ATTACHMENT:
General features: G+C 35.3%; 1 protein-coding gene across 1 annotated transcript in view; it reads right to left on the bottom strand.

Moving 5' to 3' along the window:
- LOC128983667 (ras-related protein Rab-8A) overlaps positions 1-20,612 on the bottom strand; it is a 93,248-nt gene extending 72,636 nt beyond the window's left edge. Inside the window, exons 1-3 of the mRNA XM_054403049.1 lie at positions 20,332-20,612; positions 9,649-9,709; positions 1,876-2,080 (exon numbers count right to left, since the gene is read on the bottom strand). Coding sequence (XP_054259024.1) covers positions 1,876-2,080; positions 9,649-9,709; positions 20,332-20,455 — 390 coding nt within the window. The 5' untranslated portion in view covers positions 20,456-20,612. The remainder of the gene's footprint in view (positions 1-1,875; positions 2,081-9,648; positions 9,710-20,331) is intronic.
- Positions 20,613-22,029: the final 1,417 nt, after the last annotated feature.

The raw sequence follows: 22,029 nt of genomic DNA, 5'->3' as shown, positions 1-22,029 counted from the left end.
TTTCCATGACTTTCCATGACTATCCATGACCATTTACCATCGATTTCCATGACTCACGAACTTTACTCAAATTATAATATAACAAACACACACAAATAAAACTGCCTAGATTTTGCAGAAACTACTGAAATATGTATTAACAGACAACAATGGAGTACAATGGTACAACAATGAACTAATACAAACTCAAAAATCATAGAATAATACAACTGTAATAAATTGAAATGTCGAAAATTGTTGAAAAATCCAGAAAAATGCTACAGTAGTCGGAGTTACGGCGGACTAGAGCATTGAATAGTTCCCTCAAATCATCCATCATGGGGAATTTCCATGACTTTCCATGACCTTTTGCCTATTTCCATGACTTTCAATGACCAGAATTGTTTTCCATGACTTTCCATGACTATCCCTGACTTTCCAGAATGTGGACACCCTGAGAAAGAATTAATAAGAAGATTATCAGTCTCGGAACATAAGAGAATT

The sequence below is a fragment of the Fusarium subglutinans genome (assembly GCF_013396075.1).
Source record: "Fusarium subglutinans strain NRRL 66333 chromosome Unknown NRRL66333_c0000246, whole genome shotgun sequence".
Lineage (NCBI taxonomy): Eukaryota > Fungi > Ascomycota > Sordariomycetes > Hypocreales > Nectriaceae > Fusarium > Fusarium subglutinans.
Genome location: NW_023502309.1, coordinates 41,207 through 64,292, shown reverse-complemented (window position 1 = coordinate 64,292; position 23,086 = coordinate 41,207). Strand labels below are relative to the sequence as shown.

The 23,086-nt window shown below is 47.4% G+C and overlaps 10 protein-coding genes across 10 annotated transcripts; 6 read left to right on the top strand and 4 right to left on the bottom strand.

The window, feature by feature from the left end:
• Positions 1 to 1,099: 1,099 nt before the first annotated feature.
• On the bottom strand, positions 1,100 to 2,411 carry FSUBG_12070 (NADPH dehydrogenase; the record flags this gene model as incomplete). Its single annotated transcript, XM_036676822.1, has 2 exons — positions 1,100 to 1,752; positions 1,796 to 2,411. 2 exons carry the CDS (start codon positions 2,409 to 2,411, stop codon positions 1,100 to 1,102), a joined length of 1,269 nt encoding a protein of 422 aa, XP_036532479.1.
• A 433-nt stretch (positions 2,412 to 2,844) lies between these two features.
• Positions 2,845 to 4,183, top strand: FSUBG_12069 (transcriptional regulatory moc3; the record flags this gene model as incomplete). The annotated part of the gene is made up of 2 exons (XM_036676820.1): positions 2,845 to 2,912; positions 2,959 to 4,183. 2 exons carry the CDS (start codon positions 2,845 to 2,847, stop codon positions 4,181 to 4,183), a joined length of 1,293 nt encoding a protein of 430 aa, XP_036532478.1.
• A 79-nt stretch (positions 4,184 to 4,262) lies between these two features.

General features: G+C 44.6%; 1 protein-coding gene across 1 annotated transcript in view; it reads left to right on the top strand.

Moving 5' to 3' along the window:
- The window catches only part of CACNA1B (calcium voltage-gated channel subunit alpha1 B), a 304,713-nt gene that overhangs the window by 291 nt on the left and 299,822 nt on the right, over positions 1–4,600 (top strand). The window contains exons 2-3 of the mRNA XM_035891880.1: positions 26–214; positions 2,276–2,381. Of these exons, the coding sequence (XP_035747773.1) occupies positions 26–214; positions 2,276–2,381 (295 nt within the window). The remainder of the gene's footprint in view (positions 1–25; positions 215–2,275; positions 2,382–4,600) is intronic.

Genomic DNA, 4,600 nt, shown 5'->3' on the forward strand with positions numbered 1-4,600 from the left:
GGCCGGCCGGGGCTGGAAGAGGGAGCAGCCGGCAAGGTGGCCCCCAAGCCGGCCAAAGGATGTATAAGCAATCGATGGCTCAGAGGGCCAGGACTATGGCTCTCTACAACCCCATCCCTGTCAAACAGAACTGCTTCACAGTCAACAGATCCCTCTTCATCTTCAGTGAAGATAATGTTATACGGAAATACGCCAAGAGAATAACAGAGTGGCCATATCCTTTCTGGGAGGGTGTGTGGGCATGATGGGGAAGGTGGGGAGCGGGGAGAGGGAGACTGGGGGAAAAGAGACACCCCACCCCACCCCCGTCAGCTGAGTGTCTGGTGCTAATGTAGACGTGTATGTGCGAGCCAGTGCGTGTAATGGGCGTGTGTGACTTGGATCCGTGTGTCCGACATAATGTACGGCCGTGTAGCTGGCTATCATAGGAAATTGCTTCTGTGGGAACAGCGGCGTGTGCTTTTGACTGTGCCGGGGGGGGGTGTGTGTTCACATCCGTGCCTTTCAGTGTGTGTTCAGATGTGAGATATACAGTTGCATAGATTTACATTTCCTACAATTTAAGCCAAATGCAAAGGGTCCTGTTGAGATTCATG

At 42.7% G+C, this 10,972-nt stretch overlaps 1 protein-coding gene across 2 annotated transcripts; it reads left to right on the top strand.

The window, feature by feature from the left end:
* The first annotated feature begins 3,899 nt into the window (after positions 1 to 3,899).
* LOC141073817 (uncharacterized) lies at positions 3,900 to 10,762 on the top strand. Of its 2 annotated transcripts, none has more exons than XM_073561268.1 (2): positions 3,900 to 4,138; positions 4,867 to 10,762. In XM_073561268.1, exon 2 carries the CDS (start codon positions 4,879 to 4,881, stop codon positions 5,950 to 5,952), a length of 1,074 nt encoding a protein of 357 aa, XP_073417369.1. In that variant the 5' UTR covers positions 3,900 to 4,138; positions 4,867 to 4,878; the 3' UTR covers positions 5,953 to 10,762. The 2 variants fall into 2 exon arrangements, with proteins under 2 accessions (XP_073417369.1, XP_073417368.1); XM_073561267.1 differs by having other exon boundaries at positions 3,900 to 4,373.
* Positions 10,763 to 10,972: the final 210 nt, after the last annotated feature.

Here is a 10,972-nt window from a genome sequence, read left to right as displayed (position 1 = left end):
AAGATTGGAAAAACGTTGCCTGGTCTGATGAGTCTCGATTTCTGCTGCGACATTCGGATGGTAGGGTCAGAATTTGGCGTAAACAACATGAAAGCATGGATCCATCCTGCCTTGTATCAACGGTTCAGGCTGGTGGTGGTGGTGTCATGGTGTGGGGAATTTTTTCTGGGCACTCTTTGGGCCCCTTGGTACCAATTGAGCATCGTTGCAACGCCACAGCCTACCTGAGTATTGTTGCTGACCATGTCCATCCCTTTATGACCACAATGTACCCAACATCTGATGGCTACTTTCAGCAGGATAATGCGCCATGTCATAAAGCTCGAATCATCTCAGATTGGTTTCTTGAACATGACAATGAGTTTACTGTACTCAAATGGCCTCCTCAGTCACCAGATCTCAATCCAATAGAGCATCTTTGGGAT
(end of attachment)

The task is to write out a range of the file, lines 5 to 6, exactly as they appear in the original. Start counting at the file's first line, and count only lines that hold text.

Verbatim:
The raw sequence follows: 22,029 nt of genomic DNA, 5'->3' as shown, positions 1-22,029 counted from the left end.
TTTCCATGACTTTCCATGACTATCCATGACCATTTACCATCGATTTCCATGACTCACGAACTTTACTCAAATTATAATATAACAAACACACACAAATAAAACTGCCTAGATTTTGCAGAAACTACTGAAATATGTATTAACAGACAACAATGGAGTACAATGGTACAACAATGAACTAATACAAACTCAAAAATCATAGAATAATACAACTGTAATAAATTGAAATGTCGAAAATTGTTGAAAAATCCAGAAAAATGCTACAGTAGTCGGAGTTACGGCGGACTAGAGCATTGAATAGTTCCCTCAAATCATCCATCATGGGGAATTTCCATGACTTTCCATGACCTTTTGCCTATTTCCATGACTTTCAATGACCAGAATTGTTTTCCATGACTTTCCATGACTATCCCTGACTTTCCAGAATGTGGACACCCTGAGAAAGAATTAATAAGAAGATTATCAGTCTCGGAACATAAGAGAATT